Air System Engineering
Air System Integration
Air System Logistics
Air System Production
Air System Requirements
Business & Financial Management
Verification and Test
The F-35 Propulsion Systems are the most powerful fighter/attack
turbofans in the world.
The Pratt & Whitney F135 family of advanced propulsion
systems utilize cutting edge technology to provide the F-35
with higher performance than conventional fighter aircraft.
The engine consists of a 3-stage fan, a 6-stage compressor,
an annular combustor, a single stage high-pressure turbine,
and a 2 stage low-pressure turbine.
The F135 is currently in the SDD phase.
The F135 is using the lessons learned from the F119 engine
core and the JSF119 during the CDA stage to reduce risk in
SDD. During SDD the F135 test engines will undergo a range
of ground and flight tests to simulate various mission profiles.
In these tests the system demonstration engines will be run
for hours throughout various flight envelopes to ensure they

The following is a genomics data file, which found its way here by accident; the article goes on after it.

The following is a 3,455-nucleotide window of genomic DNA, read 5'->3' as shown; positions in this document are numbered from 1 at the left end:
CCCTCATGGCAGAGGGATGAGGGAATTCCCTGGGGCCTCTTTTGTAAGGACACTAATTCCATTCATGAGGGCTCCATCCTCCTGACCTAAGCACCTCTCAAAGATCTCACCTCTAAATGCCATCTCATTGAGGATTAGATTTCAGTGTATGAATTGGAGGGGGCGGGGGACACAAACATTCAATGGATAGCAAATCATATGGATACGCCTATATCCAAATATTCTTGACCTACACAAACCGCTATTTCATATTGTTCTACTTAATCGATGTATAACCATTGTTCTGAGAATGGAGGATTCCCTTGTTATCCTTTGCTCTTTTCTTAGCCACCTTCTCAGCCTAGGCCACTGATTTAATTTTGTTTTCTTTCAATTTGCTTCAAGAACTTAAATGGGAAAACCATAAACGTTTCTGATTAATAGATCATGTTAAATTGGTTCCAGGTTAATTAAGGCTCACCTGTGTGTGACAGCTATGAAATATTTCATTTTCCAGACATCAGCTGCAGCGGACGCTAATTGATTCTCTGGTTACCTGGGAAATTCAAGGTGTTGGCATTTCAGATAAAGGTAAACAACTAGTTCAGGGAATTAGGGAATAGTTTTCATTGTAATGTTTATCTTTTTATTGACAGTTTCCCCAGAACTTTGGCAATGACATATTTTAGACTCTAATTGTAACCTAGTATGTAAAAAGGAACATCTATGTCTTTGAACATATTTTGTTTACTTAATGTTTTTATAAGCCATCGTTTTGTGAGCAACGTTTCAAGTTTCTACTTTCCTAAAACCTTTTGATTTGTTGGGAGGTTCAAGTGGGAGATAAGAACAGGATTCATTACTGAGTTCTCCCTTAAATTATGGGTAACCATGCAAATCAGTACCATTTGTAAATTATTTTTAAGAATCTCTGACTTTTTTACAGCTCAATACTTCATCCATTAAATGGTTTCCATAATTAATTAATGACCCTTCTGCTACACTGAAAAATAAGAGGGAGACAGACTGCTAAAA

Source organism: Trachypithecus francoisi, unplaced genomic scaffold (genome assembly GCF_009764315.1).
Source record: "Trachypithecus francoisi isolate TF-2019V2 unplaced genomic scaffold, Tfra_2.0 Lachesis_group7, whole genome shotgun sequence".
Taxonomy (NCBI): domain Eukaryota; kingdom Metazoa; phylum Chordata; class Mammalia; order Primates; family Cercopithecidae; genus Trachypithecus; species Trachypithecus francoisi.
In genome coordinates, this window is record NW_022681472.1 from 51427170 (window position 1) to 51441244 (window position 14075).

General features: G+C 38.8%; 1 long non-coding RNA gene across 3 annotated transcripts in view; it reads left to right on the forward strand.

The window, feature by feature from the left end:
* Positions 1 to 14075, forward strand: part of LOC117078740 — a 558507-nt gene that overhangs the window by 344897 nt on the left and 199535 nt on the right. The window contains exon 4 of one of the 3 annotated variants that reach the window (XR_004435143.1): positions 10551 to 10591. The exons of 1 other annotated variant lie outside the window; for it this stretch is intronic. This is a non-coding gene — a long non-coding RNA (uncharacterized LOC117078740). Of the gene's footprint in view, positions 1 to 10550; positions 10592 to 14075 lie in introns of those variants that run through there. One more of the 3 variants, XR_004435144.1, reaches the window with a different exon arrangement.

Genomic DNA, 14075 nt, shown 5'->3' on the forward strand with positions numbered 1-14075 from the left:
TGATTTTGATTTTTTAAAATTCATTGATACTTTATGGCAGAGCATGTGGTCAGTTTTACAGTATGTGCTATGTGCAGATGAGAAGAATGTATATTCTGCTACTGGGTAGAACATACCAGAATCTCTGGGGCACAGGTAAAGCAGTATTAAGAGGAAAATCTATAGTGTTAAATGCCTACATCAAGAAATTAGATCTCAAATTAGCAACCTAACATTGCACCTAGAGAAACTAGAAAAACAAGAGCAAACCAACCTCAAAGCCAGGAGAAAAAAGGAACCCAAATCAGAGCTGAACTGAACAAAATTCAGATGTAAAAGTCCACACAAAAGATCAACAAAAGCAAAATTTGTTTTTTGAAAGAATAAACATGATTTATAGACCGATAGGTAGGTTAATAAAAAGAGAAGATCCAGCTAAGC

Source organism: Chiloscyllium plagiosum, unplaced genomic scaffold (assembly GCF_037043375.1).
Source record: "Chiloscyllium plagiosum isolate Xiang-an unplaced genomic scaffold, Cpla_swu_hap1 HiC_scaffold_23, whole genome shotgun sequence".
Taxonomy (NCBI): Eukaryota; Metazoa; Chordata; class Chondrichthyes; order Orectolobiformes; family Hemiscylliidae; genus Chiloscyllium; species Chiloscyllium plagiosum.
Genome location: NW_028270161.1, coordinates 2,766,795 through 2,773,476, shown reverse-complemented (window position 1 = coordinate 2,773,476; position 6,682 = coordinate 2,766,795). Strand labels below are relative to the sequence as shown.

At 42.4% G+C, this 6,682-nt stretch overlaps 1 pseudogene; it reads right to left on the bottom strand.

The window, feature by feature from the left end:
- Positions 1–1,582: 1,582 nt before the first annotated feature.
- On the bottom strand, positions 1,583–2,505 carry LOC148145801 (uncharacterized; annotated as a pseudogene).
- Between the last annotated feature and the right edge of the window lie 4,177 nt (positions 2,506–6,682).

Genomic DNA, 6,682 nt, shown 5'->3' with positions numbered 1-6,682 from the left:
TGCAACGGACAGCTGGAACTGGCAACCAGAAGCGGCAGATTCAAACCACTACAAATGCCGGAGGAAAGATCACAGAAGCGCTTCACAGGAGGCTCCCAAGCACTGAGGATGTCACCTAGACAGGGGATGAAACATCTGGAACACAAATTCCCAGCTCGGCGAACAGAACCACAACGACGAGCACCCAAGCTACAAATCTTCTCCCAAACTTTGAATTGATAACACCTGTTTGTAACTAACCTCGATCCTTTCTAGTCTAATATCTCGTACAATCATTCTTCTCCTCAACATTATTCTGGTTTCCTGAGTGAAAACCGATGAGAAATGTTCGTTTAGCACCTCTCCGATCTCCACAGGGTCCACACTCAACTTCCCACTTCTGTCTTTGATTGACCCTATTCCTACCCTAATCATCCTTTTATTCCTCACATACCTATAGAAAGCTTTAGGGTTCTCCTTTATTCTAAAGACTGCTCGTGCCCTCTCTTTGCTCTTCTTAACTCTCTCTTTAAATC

meet performance requirements. One of the vital milestone
tests occured at the end of 2003 with the first F135 engine
The first CTOL F135 engine test occurred
on 11 October 2003. The First STOVL F135 engine test occurred
on 14 April 2004. To date over 2,000 hours have been accumulated
on the F135 test engines.
Rolls-Royce Lift System
Rolls-Royce is subcontracted to Pratt &
Whitney on the F135 to provide the Lift System for the F-35.
The Lift System is comprised of the Lift Fan, Clutch, Drive
Shaft, Roll Posts and the Three Bearing Swivel Module (3BSM).
Shaft Driven Lift Fan (SDLF)
Lockheed Martin developed the idea for a Short Take-Off Vertical
Landing (STOVL) lift system that uses a vertically oriented
Shaft Driven Lift Fan (SDLF). A two-stage low-pressure turbine
on the engine provides the horsepower necessary to power the
Rolls-Royce designed Lift Fan. The Lift Fan generates a column
of cool air that provides nearly 20,000 pounds of lifting
power using variable inlet guide vanes to modulate the airflow,
along with an equivalent amount of thrust from the downward
vectored rear exhaust to lift the aircraft. The Lift Fan utilizes
a clutch that engages the shaft drive system for STOVL operations.
Because the lift fan extracts power from the engine, exhaust
temperatures are reduced by about 200 degrees compared to
traditional STOVL systems.
The SDLF concept was successfully demonstrated
through a Large Scale Powered Model (LSPM) in 1995-96 and
during the flight-testing of the X-35B during the summer of
2001. The Lift Fan, a patented Lockheed Martin concept, was
developed and produced by Rolls-Royce Corp. in Indianapolis,
Indiana and in Bristol, England.